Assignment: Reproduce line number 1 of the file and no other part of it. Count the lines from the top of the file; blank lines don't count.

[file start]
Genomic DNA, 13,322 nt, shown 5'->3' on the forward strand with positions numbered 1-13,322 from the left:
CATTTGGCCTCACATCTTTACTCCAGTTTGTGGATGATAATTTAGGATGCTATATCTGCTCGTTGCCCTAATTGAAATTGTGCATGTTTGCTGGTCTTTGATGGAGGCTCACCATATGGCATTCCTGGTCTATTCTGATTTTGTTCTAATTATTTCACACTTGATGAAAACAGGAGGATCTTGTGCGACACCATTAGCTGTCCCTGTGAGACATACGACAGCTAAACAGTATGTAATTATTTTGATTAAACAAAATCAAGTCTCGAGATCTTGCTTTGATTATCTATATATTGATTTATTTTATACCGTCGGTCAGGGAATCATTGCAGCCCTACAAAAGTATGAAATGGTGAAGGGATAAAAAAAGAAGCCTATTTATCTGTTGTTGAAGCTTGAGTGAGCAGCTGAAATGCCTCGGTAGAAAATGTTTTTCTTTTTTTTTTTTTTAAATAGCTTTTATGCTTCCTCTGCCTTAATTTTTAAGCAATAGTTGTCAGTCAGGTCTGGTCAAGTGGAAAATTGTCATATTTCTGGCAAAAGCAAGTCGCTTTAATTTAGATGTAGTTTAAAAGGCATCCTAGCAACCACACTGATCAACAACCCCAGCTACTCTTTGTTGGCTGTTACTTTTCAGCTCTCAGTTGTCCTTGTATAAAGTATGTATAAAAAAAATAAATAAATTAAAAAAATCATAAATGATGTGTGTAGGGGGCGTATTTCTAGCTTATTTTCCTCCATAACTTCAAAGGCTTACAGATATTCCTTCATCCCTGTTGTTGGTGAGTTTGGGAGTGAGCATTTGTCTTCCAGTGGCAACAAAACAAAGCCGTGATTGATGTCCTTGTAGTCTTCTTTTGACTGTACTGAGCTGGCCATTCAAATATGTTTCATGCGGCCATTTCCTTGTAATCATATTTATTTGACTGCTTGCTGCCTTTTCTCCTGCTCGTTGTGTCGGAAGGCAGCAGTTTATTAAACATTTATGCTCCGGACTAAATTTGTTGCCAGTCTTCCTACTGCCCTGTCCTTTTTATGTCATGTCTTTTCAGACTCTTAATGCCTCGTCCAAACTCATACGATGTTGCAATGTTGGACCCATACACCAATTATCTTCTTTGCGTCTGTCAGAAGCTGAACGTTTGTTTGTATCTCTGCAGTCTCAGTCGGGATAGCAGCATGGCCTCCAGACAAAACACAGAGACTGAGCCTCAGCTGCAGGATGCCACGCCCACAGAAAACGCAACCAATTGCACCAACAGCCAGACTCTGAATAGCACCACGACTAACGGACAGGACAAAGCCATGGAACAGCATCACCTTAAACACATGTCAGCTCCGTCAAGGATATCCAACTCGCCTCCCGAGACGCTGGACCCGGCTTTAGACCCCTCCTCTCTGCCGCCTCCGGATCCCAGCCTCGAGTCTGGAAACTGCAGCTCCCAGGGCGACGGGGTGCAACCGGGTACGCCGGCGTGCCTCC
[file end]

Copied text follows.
Genomic DNA, 13,322 nt, shown 5'->3' on the forward strand with positions numbered 1-13,322 from the left: